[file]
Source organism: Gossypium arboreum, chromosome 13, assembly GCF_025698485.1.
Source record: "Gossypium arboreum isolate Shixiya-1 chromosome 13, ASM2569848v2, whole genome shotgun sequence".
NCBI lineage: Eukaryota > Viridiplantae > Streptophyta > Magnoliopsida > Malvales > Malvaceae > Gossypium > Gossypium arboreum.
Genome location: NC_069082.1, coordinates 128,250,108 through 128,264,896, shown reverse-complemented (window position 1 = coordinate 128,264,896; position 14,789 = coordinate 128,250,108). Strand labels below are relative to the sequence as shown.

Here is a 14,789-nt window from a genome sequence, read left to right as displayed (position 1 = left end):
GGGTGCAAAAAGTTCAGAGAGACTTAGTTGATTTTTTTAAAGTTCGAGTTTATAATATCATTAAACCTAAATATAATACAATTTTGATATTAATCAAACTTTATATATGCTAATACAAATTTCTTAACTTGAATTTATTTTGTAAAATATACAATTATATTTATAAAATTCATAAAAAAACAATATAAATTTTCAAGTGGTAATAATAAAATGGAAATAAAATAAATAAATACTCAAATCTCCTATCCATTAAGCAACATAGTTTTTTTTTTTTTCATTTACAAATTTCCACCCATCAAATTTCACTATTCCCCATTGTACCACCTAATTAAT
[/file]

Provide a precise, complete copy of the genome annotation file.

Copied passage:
Source organism: Gossypium arboreum, chromosome 13, assembly GCF_025698485.1.
Source record: "Gossypium arboreum isolate Shixiya-1 chromosome 13, ASM2569848v2, whole genome shotgun sequence".
NCBI lineage: Eukaryota > Viridiplantae > Streptophyta > Magnoliopsida > Malvales > Malvaceae > Gossypium > Gossypium arboreum.
Genome location: NC_069082.1, coordinates 128,250,108 through 128,264,896, shown reverse-complemented (window position 1 = coordinate 128,264,896; position 14,789 = coordinate 128,250,108). Strand labels below are relative to the sequence as shown.

Here is a 14,789-nt window from a genome sequence, read left to right as displayed (position 1 = left end):
GGGTGCAAAAAGTTCAGAGAGACTTAGTTGATTTTTTTAAAGTTCGAGTTTATAATATCATTAAACCTAAATATAATACAATTTTGATATTAATCAAACTTTATATATGCTAATACAAATTTCTTAACTTGAATTTATTTTGTAAAATATACAATTATATTTATAAAATTCATAAAAAAACAATATAAATTTTCAAGTGGTAATAATAAAATGGAAATAAAATAAATAAATACTCAAATCTCCTATCCATTAAGCAACATAGTTTTTTTTTTTTTCATTTACAAATTTCCACCCATCAAATTTCACTATTCCCCATTGTACCACCTAATTAAT